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  #1  
Old 02-05-2019, 12:26 AM
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Default Is big lake done?

Buddy of mine who is a guide had three limits all year. Oysters are obviously struggling, erosion has killed 9 mile. Large ship traffic is out of control with with more lng work coming. Is this thing done?
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  #2  
Old 02-05-2019, 06:24 AM
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Buddy of mine who is a guide had three limits all year. Oysters are obviously struggling, erosion has killed 9 mile. Large ship traffic is out of control with with more lng work coming. Is this thing done?
I don't think so. It looked like a down year for specks, but in our creel surveys, we saw lots of limits of redfish and specks were not a complete train wreck. Catch rates for specks may have been down 30% or so relative to 2017, but the fish are fat and happy, but not so fat as to suggest a sudden population decline.

The 2018 Oyster Stock Assessment showed that oysters were up in Calcasieu compared with the past few years, but have not yet returned to 2011 levels. If the dredging ban remains, I expect continued improvement but it will take a few years.

More likely, we're just looking at a normal cycle with fewer specks getting caught and more redfish. A lot of the guides shifted to catching redfish limits early in the season and heading for the dock satisfied with redfish limits without pushing hard for speck limits.

If the dredging ban remains in place, I expect oyster stocks to continue to rebound. If we can get oysters back to their pre-2011 levels, the rest of the lake will follow.
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Old 02-05-2019, 07:22 AM
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I hope you are right MG.
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Old 02-05-2019, 09:49 AM
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I don't think so. It looked like a down year for specks, but in our creel surveys, we saw lots of limits of redfish and specks were not a complete train wreck. Catch rates for specks may have been down 30% or so relative to 2017, but the fish are fat and happy, but not so fat as to suggest a sudden population decline.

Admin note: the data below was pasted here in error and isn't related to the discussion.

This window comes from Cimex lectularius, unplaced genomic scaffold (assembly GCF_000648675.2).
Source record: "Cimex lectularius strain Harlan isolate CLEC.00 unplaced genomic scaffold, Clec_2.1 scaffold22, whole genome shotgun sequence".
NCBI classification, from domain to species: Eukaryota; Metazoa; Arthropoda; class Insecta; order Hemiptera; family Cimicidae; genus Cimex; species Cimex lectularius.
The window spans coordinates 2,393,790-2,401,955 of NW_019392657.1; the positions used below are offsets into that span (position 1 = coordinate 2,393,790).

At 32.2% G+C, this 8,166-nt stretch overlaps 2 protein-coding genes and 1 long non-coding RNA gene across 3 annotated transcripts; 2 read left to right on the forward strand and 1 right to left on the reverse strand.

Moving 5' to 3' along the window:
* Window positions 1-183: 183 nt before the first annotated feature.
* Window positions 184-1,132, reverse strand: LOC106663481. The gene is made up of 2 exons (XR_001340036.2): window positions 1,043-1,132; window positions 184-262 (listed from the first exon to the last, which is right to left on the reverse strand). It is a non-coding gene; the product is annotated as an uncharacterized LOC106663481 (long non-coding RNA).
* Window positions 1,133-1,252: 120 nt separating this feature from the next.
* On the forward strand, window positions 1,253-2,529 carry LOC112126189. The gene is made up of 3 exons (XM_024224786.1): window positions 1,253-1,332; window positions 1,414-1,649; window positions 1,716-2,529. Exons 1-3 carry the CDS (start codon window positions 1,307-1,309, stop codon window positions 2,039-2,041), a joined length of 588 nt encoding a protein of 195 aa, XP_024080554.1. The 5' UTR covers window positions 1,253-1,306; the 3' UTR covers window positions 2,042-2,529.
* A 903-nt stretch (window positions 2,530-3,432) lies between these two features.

The 2018 Oyster Stock Assessment showed that oysters were up in Calcasieu compared with the past few years, but have not yet returned to 2011 levels. If the dredging ban remains, I expect continued improvement but it will take a few years.

More likely, we're just looking at a normal cycle with fewer specks getting caught and more redfish. A lot of the guides shifted to catching redfish limits early in the season and heading for the dock satisfied with redfish limits without pushing hard for speck limits.

If the dredging ban remains in place, I expect oyster stocks to continue to rebound. If we can get oysters back to their pre-2011 levels, the rest of the lake will follow.
That's great information. I've been asking and researching online but couldn't find any info like this.

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  #5  
Old 02-06-2019, 09:43 AM
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We can go over it again but if the water is restricted from going into the marsh. The whole Eco system suffers.

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Old 02-06-2019, 09:57 AM
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We can go over it again but if the water is restricted from going into the marsh. The whole Eco system suffers.